32. Liu F, Hsing AW, Wang X, Shao Q, Qi J, Ye Y. et al. Systematic confirmation study of reported prostate cancer risk-associated single nucleotide polymorphisms in Chinese men. CANCER SCI. 2011;102:1916-1920
33. Zeegers MP, Khan HS, Schouten LJ, van Dijk BA, Goldbohm RA, Schalken J. et al. Genetic marker polymorphisms on chromosome 8q24 and prostate cancer in the Dutch population: DG8S737 may not be the causative variant. EUR J HUM GENET. 2011;19:118-120
34. Liu Y. et al. A study of relevance between single nucleotide polymorphism on 8q24 with prostate cancer risk in Chinese Tianjin Population. Master's dissertation. Tianjin Medical University. 2011
35. Okobia MN, Zmuda JM, Ferrell RE, Patrick AL, Bunker CH. Chromosome 8q24 variants are associated with prostate cancer risk in a high risk population of African ancestry. PROSTATE. 2011;71:1054-1063
36. Pu LM, Wei D, Liu M, Yang YG, Zhou L, Huang J. et al. The association between two single nucleotide polymorphisms and risk of prostate cancer in the northern Chinese population. China Oncology. 2011;21:688-695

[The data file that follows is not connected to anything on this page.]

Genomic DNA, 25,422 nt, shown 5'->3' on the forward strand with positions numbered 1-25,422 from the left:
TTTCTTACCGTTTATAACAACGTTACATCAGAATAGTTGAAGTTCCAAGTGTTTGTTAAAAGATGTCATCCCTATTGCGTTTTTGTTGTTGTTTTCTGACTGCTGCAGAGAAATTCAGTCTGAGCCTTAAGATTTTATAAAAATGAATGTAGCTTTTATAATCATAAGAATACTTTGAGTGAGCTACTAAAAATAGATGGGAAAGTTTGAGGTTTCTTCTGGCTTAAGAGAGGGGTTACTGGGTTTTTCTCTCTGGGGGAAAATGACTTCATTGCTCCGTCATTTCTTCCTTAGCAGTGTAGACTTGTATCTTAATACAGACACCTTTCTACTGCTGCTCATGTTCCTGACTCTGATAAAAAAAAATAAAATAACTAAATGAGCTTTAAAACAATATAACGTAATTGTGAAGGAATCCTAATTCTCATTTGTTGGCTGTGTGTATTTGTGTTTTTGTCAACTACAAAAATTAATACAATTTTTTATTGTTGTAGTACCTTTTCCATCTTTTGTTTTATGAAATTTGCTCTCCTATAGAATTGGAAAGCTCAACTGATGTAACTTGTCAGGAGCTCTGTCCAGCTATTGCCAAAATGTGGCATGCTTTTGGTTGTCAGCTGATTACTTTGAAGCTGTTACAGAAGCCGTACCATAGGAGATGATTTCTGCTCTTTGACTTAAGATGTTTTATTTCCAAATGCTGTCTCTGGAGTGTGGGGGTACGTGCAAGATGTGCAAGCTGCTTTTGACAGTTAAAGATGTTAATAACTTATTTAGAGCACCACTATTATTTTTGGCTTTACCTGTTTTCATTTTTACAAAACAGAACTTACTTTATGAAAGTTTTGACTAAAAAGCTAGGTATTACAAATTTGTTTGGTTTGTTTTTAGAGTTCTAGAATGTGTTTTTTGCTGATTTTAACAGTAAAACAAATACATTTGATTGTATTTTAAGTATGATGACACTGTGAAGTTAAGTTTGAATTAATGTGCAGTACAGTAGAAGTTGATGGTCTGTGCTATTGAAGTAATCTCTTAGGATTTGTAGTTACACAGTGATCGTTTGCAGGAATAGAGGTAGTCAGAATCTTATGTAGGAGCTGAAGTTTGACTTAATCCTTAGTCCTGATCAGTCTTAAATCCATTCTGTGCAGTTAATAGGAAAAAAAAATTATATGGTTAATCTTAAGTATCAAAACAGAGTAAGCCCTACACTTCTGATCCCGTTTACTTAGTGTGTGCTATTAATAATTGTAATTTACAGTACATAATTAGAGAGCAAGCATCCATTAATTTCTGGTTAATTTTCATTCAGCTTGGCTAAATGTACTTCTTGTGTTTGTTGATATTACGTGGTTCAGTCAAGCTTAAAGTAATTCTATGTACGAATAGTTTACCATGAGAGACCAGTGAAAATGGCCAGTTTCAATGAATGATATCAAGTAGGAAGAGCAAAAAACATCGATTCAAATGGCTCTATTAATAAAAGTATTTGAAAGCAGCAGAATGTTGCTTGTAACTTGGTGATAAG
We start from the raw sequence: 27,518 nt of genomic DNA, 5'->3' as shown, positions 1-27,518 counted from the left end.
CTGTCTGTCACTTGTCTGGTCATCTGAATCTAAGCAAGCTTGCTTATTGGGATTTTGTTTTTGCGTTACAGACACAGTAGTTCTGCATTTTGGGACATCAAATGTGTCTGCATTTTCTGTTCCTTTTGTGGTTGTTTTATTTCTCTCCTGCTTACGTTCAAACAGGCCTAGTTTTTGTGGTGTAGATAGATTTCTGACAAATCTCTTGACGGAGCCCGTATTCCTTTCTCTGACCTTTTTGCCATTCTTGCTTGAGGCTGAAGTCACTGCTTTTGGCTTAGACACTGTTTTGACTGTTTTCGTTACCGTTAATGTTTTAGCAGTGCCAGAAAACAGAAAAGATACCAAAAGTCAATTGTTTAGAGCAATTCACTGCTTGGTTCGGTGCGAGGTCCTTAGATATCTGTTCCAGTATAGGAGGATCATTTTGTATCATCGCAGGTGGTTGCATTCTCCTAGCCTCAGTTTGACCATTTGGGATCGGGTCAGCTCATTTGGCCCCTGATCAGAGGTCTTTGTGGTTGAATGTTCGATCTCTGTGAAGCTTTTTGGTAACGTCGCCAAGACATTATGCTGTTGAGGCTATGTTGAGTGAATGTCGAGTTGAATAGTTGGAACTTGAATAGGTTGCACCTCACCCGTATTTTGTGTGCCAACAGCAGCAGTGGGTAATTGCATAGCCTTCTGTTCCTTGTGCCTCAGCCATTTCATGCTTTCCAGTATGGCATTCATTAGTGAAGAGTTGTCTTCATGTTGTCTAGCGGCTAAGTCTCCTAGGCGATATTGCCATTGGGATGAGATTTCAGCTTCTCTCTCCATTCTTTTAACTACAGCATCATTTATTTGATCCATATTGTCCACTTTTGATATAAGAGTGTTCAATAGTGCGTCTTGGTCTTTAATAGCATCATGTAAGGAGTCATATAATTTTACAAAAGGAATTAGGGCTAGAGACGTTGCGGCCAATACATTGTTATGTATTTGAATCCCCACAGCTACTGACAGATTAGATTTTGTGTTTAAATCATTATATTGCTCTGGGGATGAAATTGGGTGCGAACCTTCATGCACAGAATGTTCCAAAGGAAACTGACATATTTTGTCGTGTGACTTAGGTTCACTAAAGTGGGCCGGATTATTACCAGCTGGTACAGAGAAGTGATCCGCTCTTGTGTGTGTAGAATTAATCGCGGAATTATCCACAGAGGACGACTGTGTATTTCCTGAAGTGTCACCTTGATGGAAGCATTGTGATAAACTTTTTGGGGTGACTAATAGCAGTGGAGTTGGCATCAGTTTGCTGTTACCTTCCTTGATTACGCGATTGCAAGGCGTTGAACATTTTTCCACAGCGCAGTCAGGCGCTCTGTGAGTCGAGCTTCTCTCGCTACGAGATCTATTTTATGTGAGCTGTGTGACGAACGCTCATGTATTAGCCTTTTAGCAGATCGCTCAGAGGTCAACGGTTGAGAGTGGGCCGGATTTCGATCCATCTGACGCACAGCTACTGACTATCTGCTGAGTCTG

37. Wokolorczyk D, Gliniewicz B, Stojewski M, Sikorski A, Zlowocka E, Debniak T. et al. The rs1447295 and DG8S737 markers on chromosome 8q24 and cancer risk in the Polish population. EUR J CANCER PREV. 2010;19:167-171
38. Chen M, Huang YC, Yang S, Hsu JM, Chang YH, Huang WJ. et al. Common variants at 8q24 are associated with prostate cancer risk in Taiwanese men. PROSTATE. 2010;70:502-507
39. Xie HJ. Association study between single nucleotide polymorphisms on 8q24 with prostate cancer risk in Chinese Han Population. Master's dissertation. Tianjin Medical University. 2010
40. Benford ML, VanCleave TT, Lavender NA, Kittles RA, Kidd LR. 8q24 sequence variants in relation to prostate cancer risk among men of African descent: a case-control study. BMC CANCER. 2010;10:334
41. Penney KL, Salinas CA, Pomerantz M, Schumacher FR, Beckwith CA, Lee GS. et al. Evaluation of 8q24 and 17q risk loci and prostate cancer mortality. CLIN CANCER RES. 2009;15:3223-3230
42. Beuten J, Gelfond JA, Martinez-Fierro ML, Weldon KS, Crandall AC, Rojas-Martinez A. et al. Association of chromosome 8q variants with prostate cancer risk in Caucasian and Hispanic men. CARCINOGENESIS. 2009;30:1372-1379
43. Liu M, Kurosaki T, Suzuki M, Enomoto Y, Nishimatsu H, Arai T. et al. Significance of common variants on human chromosome 8q24 in relation to the risk of prostate cancer in native Japanese men. BMC GENET. 2009;10:37
44. Chen M, Huang YC, Ko IL, Yang S, Chang YH, Huang WJ. et al. The rs1447295 at 8q24 is a risk variant for prostate cancer in Taiwanese men. UROLOGY. 2009;74:698-701